New Nativism and the Triumph
of Post–Civil Rights Politics
The passage of PRWORA in August 1996 heralded the success of a “post–civil rights consensus” in American politics. Americans had come to embrace the idea that race no longer determines individual success or failure, and that the government should only help those who help themselves. The emerging consensus among liberal politicians, scholars, and journalists around the cultural nature of welfare reflected a confidence that the nation had moved past its own history of denigrating the “cultures” of nonwhite people. With his set of black friends and New South background, President Bill Clinton was well situated to usher in a postwelfare world that played on racial imagery and ensured a racially bifurcated workforce while disavowing that race had anything to do with it. Indeed, the PRWORA sent a stark message about race and citizenship in late twentieth-century America. By marking who would have and who would be denied access to state protection and public benefits, welfare reform was a form of civic disfranchisement that had long roots in the racialized politics of American entitlements.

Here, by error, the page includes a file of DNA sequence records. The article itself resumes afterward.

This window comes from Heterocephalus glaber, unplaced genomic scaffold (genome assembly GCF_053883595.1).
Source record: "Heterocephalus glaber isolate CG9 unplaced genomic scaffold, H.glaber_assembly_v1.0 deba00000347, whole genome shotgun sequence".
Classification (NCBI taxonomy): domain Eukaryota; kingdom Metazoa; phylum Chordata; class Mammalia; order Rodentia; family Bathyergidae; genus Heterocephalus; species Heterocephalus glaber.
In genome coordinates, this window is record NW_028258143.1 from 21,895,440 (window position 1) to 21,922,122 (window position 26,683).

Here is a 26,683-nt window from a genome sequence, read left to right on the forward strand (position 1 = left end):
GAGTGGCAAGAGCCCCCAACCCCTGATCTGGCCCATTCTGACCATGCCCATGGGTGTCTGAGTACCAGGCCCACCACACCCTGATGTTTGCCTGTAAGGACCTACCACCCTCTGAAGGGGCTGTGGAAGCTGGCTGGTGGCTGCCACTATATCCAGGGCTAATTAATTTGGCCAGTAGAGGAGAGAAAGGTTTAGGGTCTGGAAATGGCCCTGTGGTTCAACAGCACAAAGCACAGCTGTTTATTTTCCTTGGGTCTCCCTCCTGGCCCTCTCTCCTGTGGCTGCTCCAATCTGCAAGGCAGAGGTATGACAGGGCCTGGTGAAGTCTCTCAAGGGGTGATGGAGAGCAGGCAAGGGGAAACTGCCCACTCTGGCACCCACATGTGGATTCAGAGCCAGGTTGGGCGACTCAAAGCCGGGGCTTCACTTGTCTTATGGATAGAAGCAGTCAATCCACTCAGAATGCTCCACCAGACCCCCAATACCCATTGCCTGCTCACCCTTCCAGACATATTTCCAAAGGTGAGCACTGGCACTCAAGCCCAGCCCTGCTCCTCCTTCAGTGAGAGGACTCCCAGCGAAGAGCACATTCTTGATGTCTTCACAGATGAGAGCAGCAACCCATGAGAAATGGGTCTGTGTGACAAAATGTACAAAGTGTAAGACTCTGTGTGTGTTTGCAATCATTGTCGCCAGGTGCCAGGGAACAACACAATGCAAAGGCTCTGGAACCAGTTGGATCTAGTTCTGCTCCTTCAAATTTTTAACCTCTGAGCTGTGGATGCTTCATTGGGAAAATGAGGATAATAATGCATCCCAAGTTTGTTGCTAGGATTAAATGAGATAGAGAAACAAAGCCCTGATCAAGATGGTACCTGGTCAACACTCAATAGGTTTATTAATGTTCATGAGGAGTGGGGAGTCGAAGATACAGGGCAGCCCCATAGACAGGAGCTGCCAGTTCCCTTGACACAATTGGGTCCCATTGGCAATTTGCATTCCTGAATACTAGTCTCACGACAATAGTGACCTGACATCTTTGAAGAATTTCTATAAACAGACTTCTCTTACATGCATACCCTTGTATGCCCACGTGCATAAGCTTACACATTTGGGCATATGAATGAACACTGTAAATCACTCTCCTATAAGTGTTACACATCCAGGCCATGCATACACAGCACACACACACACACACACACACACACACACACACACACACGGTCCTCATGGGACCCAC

Equally historic was the PRWORA's intervention in the arena of U.S. immigration policy. Welfare reform served as a “back door” to immigration reform as it widened the gap between citizens and legal immigrants, created immigrant categories entirely new to U.S. law, and opened up new channels of surveillance and information-sharing between social service agencies and the Immigration and Naturalization Service (INS). Riding on the political momentum of California's Proposition 187, the 1994 ballot initiative that sought to bar undocumented immigrants from most social services, welfare reform signaled the emergence of an anti-immigrant agenda markedly different from other periods of nativism in U.S. history.1